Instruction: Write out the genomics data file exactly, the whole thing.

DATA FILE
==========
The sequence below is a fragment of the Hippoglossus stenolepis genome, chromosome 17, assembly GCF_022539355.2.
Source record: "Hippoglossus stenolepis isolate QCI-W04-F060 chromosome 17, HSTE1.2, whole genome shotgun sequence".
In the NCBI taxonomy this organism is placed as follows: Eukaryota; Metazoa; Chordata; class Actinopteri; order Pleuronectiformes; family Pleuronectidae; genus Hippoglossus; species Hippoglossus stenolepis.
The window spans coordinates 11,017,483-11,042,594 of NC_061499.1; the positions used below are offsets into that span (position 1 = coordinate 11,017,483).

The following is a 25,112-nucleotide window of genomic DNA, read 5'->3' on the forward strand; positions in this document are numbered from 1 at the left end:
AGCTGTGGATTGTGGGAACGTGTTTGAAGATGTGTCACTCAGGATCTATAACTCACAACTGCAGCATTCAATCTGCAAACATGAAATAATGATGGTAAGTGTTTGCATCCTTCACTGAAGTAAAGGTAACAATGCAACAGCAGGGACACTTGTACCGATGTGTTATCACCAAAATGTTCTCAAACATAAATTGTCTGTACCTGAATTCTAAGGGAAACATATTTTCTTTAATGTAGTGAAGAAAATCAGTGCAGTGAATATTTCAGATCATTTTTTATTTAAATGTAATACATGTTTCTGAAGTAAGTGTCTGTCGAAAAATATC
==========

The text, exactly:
The sequence below is a fragment of the Hippoglossus stenolepis genome, chromosome 17, assembly GCF_022539355.2.
Source record: "Hippoglossus stenolepis isolate QCI-W04-F060 chromosome 17, HSTE1.2, whole genome shotgun sequence".
In the NCBI taxonomy this organism is placed as follows: Eukaryota; Metazoa; Chordata; class Actinopteri; order Pleuronectiformes; family Pleuronectidae; genus Hippoglossus; species Hippoglossus stenolepis.
The window spans coordinates 11,017,483-11,042,594 of NC_061499.1; the positions used below are offsets into that span (position 1 = coordinate 11,017,483).

The following is a 25,112-nucleotide window of genomic DNA, read 5'->3' on the forward strand; positions in this document are numbered from 1 at the left end:
AGCTGTGGATTGTGGGAACGTGTTTGAAGATGTGTCACTCAGGATCTATAACTCACAACTGCAGCATTCAATCTGCAAACATGAAATAATGATGGTAAGTGTTTGCATCCTTCACTGAAGTAAAGGTAACAATGCAACAGCAGGGACACTTGTACCGATGTGTTATCACCAAAATGTTCTCAAACATAAATTGTCTGTACCTGAATTCTAAGGGAAACATATTTTCTTTAATGTAGTGAAGAAAATCAGTGCAGTGAATATTTCAGATCATTTTTTATTTAAATGTAATACATGTTTCTGAAGTAAGTGTCTGTCGAAAAATATC